Serious nip and tuck

Some lure modifications are a little more serious and may require an overnight stay on the surgical table. Crankbaits by far see major alterations. Some procedures could result in the crankbait becoming incapacitated and no longer fishable.

“I have messed up a lot of crankbaits,” Martens said. “You can expect to lose a few when making some of the more drastic changes.”

One method Martens uses on deep-diving crankbaits is sanding down the thickness of the plastic bill. He will sand from the bottom side of the lip to make it thinner. The thinner profile of the bill allows the bait to dive quicker and about a foot deeper. However, the slimmed down plastic bill will break easier.

Some pros will alter the shape of the crankbait bill. On longer bills or lips they will shorten the front of the bill. This will impart a different action form the lure on retrieve. Also, on square-bill baits the corners of the lip can be rounded off. This procedure will also change the lure’s action.

Adding a small amount of weight to a crankbait can change the buoyancy and action. This procedure is not for the faint of heart or your favorite crankbait. Small holes are drilled into the body cavity and molten lead or epoxy is added for weight.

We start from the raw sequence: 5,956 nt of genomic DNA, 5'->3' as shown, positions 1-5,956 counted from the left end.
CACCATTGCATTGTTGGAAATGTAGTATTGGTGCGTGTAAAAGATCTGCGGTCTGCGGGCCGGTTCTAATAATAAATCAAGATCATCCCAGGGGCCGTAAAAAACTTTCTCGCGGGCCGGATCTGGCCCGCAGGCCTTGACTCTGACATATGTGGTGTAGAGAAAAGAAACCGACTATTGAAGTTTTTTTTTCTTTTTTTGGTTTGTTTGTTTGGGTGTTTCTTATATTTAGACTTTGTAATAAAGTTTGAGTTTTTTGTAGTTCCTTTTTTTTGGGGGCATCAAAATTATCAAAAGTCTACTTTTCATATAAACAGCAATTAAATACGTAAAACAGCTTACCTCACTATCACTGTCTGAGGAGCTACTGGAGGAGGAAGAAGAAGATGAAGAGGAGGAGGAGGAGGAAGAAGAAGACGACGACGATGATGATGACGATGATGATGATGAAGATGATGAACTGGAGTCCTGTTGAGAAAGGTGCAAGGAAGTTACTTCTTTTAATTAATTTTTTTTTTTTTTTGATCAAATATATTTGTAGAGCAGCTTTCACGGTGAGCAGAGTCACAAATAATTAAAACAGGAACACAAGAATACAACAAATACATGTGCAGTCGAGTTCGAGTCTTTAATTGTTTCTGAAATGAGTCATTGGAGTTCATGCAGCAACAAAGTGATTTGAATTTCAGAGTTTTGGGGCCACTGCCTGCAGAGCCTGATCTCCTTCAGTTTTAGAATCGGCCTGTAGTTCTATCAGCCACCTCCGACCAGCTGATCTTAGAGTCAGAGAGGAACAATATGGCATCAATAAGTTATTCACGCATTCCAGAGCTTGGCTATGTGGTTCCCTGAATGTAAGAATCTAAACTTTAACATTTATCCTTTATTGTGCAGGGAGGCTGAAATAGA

“These procedures can sometimes put the lure out of balance,” said Martens. “Drill too deep and the epoxy can silence the rattles.”

It is wise to make the modifications in small increments. Frequent testing in a bucket of water or swimming pool will help determine if the surgeries are working. Once the desired action and buoyancy is achieved seal off the hole with epoxy or super glue.

Selective surgeries

Other types of crankbaits can undergo surgical procedures to completely change lure action and appearance. On shallow running crankbaits the lip can be completely ground down to the lure body. This works best with baits with the line tie on the nose of the bait. The lure will act like a lipless crankbait that runs shallow.

Drill a few small holes forward of the front hook in hard-plastic jerkbaits. Allow water to fill the holes before casting. The added water will cause the bait to dive deeper with little change in the action. A technique to make jerkbaits stay shallow is to heat the plastic lip with a cigarette lighter. You can use a pair of pliers to gently bend the lip downward toward the belly.

Another trick employed by anglers to slow down a crankbait is to drop one in boiling water. The hot water will cause the plastic to bulge or well out. The fatter lure will have a different wobble on the retrieve.

Anglers have been doctoring up lures for decades. Adding color, weight or trimming away unnecessary items. The reason for the changes is to give them an edge in tournament situations. But, as Martens points out, the lure modifications are not magical -- you still have to find the fish.

Charles Johnson is the Star’s outdoor editor. You can reach Charles at ChrJohn7@aol.com.